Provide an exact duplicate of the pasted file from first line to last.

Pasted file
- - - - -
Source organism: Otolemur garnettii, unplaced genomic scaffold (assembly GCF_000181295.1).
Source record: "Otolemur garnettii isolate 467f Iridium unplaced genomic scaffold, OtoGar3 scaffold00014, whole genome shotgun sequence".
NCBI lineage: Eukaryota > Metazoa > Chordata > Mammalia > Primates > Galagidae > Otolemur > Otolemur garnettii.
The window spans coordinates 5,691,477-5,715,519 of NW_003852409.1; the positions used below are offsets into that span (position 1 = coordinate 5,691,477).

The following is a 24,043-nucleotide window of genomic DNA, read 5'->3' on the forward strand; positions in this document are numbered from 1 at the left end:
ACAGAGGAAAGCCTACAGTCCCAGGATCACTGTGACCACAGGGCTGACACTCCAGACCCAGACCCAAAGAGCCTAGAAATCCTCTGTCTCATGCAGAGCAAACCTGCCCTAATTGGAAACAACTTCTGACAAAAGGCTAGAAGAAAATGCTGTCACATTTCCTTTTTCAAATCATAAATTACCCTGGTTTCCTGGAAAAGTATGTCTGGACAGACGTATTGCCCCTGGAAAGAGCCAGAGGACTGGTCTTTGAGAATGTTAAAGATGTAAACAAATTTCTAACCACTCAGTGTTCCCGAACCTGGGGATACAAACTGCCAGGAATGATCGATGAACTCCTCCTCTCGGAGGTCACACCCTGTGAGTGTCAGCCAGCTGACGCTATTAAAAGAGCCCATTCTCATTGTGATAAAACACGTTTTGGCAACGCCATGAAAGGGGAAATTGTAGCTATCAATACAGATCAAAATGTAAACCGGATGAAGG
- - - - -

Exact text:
Source organism: Otolemur garnettii, unplaced genomic scaffold (assembly GCF_000181295.1).
Source record: "Otolemur garnettii isolate 467f Iridium unplaced genomic scaffold, OtoGar3 scaffold00014, whole genome shotgun sequence".
NCBI lineage: Eukaryota > Metazoa > Chordata > Mammalia > Primates > Galagidae > Otolemur > Otolemur garnettii.
The window spans coordinates 5,691,477-5,715,519 of NW_003852409.1; the positions used below are offsets into that span (position 1 = coordinate 5,691,477).

The following is a 24,043-nucleotide window of genomic DNA, read 5'->3' on the forward strand; positions in this document are numbered from 1 at the left end:
ACAGAGGAAAGCCTACAGTCCCAGGATCACTGTGACCACAGGGCTGACACTCCAGACCCAGACCCAAAGAGCCTAGAAATCCTCTGTCTCATGCAGAGCAAACCTGCCCTAATTGGAAACAACTTCTGACAAAAGGCTAGAAGAAAATGCTGTCACATTTCCTTTTTCAAATCATAAATTACCCTGGTTTCCTGGAAAAGTATGTCTGGACAGACGTATTGCCCCTGGAAAGAGCCAGAGGACTGGTCTTTGAGAATGTTAAAGATGTAAACAAATTTCTAACCACTCAGTGTTCCCGAACCTGGGGATACAAACTGCCAGGAATGATCGATGAACTCCTCCTCTCGGAGGTCACACCCTGTGAGTGTCAGCCAGCTGACGCTATTAAAAGAGCCCATTCTCATTGTGATAAAACACGTTTTGGCAACGCCATGAAAGGGGAAATTGTAGCTATCAATACAGATCAAAATGTAAACCGGATGAAGG